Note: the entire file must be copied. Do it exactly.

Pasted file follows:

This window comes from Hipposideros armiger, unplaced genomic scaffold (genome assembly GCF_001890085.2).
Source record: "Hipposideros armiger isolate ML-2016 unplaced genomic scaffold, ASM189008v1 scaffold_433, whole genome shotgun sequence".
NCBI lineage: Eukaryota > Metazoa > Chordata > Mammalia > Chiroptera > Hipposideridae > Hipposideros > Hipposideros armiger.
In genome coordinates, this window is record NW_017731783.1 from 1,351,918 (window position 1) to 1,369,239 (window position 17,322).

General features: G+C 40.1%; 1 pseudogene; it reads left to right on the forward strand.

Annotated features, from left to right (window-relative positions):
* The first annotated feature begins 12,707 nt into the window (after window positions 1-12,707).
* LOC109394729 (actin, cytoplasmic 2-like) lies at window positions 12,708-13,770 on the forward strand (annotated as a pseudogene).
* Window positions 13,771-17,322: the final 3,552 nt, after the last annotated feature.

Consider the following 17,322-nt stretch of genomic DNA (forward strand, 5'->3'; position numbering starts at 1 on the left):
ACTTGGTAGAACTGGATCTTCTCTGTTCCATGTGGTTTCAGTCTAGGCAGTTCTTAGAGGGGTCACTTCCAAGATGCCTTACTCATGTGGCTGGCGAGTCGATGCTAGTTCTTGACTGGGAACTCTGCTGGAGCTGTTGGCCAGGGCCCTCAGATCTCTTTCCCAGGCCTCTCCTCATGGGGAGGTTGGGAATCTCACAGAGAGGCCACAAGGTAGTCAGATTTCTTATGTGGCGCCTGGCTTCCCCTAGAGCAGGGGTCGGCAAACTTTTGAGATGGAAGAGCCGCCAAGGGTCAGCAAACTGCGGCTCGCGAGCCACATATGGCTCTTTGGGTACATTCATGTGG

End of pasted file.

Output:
This window comes from Hipposideros armiger, unplaced genomic scaffold (genome assembly GCF_001890085.2).
Source record: "Hipposideros armiger isolate ML-2016 unplaced genomic scaffold, ASM189008v1 scaffold_433, whole genome shotgun sequence".
NCBI lineage: Eukaryota > Metazoa > Chordata > Mammalia > Chiroptera > Hipposideridae > Hipposideros > Hipposideros armiger.
In genome coordinates, this window is record NW_017731783.1 from 1,351,918 (window position 1) to 1,369,239 (window position 17,322).

General features: G+C 40.1%; 1 pseudogene; it reads left to right on the forward strand.

Annotated features, from left to right (window-relative positions):
* The first annotated feature begins 12,707 nt into the window (after window positions 1-12,707).
* LOC109394729 (actin, cytoplasmic 2-like) lies at window positions 12,708-13,770 on the forward strand (annotated as a pseudogene).
* Window positions 13,771-17,322: the final 3,552 nt, after the last annotated feature.

Consider the following 17,322-nt stretch of genomic DNA (forward strand, 5'->3'; position numbering starts at 1 on the left):
ACTTGGTAGAACTGGATCTTCTCTGTTCCATGTGGTTTCAGTCTAGGCAGTTCTTAGAGGGGTCACTTCCAAGATGCCTTACTCATGTGGCTGGCGAGTCGATGCTAGTTCTTGACTGGGAACTCTGCTGGAGCTGTTGGCCAGGGCCCTCAGATCTCTTTCCCAGGCCTCTCCTCATGGGGAGGTTGGGAATCTCACAGAGAGGCCACAAGGTAGTCAGATTTCTTATGTGGCGCCTGGCTTCCCCTAGAGCAGGGGTCGGCAAACTTTTGAGATGGAAGAGCCGCCAAGGGTCAGCAAACTGCGGCTCGCGAGCCACATATGGCTCTTTGGGTACATTCATGTGG